In his "American Patients First" plan, President Donald Trump made clear his intention to deliver on a campaign commitment to lower prescription drug costs for U.S. patients. The president and his administration proposed an array of potential policy actions designed to increase competition, spur negotiation, create incentives for lower list prices and lower out-of-pocket expenditures.
There are proposals in the president's plan that if implemented could ensure stronger competition from generic and biosimilar medicines in the prescription drug market and thereby increase access and provide financial relief for patients at the pharmacy counter.
The first strategic component of the blueprint calls for robust competition; such competition by generic versions of expensive brand-name medicines could significantly lower drug prices.
According to the Food and Drug Administration, generics are priced approximately 85% less than their brand-name equivalents. And the pharmaceutical sales tracker IQVIA recently found that 90% of all generic prescriptions are filled with a co-pay of less than $20, and average only $5.47 out-of-pocket for patients.
Last year, through his Drug Competition Action Plan, FDA Commissioner Dr. Scott Gottlieb committed to strengthening the level of generic competition in the market. In 2017, the FDA signed off on a record number of approvals for generic and biosimilar medicines. That's good news.
But it is also important to point out that of those total approvals, a much smaller percentage actually made it to the market. That's because the FDA approval process, while vitally important, is increasingly only the equivalent of getting to the 50-yard line in a football game. There are several reasons a company may not be able to go to market with a generic drug after receiving approval. Among them, wholesaler consolidation and the partnerships the remaining large-scale wholesalers have with the nation's largest retail pharmacy chains have undeniably affected the opportunity for launches. With decreasing opportunities to secure contracts, an increasing number of generic approvals don't go to market.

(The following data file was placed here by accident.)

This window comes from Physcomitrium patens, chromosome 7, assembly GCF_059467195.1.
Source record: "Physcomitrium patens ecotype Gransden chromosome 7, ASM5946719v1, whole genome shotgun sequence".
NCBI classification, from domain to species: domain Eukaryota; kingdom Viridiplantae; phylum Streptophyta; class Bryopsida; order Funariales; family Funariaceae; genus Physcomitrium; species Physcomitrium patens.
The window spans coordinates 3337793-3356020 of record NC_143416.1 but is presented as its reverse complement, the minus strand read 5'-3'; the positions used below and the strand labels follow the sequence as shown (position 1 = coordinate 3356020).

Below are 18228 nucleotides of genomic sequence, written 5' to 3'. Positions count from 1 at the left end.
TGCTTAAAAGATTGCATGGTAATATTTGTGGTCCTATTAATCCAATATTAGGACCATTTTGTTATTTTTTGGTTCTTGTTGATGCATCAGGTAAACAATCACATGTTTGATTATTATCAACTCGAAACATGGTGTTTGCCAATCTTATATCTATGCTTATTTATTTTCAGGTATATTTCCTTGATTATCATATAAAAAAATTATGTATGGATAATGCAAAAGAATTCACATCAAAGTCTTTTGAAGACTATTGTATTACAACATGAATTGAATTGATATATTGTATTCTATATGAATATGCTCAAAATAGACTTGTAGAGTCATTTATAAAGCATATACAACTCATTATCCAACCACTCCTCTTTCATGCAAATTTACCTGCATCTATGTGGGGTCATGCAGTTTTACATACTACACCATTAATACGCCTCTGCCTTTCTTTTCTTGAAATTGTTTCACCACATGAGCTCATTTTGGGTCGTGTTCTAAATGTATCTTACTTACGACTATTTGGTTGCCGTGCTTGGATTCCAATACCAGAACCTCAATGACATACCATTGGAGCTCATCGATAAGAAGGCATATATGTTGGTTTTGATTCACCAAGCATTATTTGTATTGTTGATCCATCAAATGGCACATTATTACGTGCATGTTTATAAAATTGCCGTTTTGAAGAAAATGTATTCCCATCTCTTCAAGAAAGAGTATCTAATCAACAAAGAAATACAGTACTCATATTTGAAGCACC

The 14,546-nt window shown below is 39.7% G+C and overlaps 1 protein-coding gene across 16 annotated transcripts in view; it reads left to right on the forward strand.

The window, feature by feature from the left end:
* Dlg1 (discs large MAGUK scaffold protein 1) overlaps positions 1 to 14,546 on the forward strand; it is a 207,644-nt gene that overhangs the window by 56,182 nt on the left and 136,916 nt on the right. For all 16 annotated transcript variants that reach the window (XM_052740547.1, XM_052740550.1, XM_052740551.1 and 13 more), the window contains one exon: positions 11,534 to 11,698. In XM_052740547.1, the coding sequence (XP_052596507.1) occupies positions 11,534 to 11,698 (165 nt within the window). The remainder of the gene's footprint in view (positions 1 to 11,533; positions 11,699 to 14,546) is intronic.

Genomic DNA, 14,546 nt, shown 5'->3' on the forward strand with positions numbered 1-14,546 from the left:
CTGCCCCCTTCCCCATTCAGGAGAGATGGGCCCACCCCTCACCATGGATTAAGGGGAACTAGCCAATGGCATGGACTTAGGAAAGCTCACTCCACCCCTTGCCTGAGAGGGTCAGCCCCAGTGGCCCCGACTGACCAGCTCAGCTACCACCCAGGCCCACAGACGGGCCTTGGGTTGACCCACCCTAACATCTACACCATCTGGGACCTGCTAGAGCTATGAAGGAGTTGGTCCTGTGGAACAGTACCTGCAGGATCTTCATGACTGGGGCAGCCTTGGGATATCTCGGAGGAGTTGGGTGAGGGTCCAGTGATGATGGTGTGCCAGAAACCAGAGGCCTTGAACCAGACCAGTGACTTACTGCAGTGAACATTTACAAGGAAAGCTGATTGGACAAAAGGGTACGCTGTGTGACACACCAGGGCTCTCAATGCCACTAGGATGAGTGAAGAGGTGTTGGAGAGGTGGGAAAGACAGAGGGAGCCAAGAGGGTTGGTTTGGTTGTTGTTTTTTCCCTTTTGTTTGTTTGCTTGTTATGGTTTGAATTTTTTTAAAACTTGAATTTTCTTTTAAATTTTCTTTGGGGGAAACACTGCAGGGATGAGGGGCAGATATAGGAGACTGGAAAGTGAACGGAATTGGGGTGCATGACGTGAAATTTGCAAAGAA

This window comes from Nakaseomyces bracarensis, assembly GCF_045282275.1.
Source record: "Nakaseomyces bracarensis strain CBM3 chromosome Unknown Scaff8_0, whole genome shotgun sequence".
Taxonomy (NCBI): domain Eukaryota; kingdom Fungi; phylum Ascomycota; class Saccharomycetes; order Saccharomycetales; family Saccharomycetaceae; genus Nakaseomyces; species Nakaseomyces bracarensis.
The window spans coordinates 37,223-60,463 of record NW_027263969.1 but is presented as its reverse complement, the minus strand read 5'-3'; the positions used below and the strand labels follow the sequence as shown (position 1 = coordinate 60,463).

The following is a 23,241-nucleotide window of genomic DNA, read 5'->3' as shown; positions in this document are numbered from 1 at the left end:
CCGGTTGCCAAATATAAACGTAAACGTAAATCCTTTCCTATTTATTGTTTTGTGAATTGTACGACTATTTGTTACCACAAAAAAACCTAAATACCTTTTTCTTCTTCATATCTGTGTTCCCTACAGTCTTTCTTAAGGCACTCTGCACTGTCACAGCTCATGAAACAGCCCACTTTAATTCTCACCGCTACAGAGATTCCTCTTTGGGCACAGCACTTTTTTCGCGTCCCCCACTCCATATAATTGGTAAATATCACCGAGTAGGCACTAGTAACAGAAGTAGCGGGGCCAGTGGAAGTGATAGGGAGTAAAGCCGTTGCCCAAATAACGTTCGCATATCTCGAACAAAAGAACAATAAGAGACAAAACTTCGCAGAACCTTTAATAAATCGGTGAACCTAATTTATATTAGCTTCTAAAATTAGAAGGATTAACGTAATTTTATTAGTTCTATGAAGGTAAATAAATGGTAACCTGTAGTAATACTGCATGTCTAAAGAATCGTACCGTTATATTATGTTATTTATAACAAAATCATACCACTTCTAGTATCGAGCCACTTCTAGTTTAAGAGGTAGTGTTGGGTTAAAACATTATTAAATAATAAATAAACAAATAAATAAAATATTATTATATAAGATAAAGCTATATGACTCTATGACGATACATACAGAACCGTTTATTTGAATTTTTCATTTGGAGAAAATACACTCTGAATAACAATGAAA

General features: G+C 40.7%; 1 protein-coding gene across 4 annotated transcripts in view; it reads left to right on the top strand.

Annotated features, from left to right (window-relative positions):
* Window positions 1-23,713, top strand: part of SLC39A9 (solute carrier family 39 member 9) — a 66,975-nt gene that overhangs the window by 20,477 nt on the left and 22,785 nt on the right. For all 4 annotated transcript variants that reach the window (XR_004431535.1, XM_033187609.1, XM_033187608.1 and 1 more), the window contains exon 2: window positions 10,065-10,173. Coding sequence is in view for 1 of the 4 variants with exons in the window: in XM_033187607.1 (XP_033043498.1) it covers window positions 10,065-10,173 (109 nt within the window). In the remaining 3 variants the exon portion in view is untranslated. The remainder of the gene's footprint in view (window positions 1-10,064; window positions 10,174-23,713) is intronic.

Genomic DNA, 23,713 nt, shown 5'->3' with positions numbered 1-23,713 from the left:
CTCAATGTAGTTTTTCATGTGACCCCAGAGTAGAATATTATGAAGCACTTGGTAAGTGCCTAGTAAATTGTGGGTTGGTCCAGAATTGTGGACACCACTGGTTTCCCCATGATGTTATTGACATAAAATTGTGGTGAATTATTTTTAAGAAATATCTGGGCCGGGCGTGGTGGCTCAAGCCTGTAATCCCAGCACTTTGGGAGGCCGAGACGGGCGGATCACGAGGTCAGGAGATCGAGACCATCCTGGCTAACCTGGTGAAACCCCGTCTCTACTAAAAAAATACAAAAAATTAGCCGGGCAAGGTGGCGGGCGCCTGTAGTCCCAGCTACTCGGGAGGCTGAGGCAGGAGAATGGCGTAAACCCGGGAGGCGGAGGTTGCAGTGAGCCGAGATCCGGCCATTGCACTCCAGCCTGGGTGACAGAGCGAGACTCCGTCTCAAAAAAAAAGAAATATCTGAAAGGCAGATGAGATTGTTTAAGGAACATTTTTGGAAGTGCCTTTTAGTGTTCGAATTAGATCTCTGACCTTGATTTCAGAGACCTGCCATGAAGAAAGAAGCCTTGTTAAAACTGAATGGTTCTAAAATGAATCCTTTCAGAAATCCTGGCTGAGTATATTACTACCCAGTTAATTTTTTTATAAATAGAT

On another front, both Gottlieb and HHS Secretary Alex Azar have drawn attention to certain anti-competitive tactics, or "shenanigans," that postpone or deny generic and biosimilar entry to the marketplace. For instance, certain brand-name companies have been refusing to sell samples of their medicines at fair-market value to generic-drug makers, who need samples to get their lower-cost treatments approved by the FDA. Shortly after the president's speech, both administration leaders announced plans to have the FDA publicly disclose the companies withholding samples from generic-drug manufacturers.
While a positive step, the reality is the companies engaging in this type of behavior have for years been called out by the media, patient advocacy leaders, members of Congress and other healthcare stakeholders, to no avail. Naming them alone won't solve this problem. Making real change will require congressional action, something the president acknowledged in his speech. A bipartisan group of congressional representatives and stakeholder groups support passing the Creates Act, which would require brand-name companies to sell generic-drug companies the samples needed for the testing required for FDA approval.
Trump also pledged that "our patent system will reward innovation, but it will not be used as a shield to protect unfair monopolies." To realize this aspect of his vision is going to take work. Some brand-name companies are increasingly abusing the patent system by creating non-innovative "patent thickets" ahead of a primary patent's expiration.
It takes years to litigate these patents which are often found to be invalid, needlessly delaying competition by generics and biosimilars during that time period. One manufacturer even sought to shield itself from patent review at the Patent and Trademark Office by "renting" the sovereign immunity of a Native American tribe. While we can, and should, recognize and reward true innovation, we need to be more skeptical and less tolerant of innovative legal and commercial strategies designed to protect monopolies past their due dates.
Generic-drug and biosimilar manufacturers are committed to working with Congress and the Trump administration to fix the foundation of the U.S. market to reduce overall drug prices for the patients we serve.